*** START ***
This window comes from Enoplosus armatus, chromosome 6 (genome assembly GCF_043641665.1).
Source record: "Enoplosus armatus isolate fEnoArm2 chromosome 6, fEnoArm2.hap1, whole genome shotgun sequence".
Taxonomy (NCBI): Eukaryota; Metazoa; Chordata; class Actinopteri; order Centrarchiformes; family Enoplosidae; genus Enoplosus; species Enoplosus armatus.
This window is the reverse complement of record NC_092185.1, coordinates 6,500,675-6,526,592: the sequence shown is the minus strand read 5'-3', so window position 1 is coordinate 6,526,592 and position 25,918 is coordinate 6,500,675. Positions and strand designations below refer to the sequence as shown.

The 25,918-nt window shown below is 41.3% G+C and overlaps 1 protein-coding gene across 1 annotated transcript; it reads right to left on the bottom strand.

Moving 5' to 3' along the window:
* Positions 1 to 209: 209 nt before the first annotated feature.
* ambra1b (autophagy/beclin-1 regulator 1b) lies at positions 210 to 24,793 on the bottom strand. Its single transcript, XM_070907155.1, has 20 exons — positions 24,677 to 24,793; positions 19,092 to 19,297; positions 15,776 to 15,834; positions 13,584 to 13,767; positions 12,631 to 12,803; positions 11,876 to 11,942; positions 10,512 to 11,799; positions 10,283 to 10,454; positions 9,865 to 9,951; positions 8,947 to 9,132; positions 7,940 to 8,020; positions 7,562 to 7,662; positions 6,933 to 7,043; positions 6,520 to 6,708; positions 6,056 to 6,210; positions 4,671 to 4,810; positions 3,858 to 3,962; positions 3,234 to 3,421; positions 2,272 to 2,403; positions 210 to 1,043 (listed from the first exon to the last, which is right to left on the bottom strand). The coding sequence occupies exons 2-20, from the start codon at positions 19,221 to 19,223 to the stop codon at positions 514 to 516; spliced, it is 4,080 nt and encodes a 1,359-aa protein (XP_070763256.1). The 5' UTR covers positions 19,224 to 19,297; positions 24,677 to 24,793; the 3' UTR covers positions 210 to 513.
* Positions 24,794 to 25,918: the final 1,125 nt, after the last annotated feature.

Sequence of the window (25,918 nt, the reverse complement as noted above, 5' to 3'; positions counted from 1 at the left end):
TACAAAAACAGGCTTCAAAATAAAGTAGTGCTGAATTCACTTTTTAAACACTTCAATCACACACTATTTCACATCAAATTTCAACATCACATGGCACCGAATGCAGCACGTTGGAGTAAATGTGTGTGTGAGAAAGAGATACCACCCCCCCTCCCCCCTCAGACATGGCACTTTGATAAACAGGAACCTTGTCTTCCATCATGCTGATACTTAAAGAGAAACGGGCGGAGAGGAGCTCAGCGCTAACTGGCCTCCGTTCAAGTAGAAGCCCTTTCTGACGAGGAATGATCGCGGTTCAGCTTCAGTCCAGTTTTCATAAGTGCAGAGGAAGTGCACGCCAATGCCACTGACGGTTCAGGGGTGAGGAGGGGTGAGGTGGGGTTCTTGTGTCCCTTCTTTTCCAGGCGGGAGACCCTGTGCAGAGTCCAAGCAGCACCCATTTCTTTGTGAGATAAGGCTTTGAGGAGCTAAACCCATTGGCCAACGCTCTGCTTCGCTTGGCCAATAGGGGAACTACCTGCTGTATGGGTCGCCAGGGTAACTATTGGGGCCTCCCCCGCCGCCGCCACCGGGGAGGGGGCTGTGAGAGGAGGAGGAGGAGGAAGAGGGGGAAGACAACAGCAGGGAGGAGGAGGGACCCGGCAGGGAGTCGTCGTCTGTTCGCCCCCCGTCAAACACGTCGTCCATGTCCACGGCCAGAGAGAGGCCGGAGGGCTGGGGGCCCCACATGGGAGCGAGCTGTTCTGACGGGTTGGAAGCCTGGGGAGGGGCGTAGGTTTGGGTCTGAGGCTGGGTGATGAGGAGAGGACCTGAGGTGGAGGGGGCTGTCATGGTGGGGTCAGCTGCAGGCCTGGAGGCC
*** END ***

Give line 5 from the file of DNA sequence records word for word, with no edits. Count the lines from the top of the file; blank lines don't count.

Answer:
The 25,918-nt window shown below is 41.3% G+C and overlaps 1 protein-coding gene across 1 annotated transcript; it reads right to left on the bottom strand.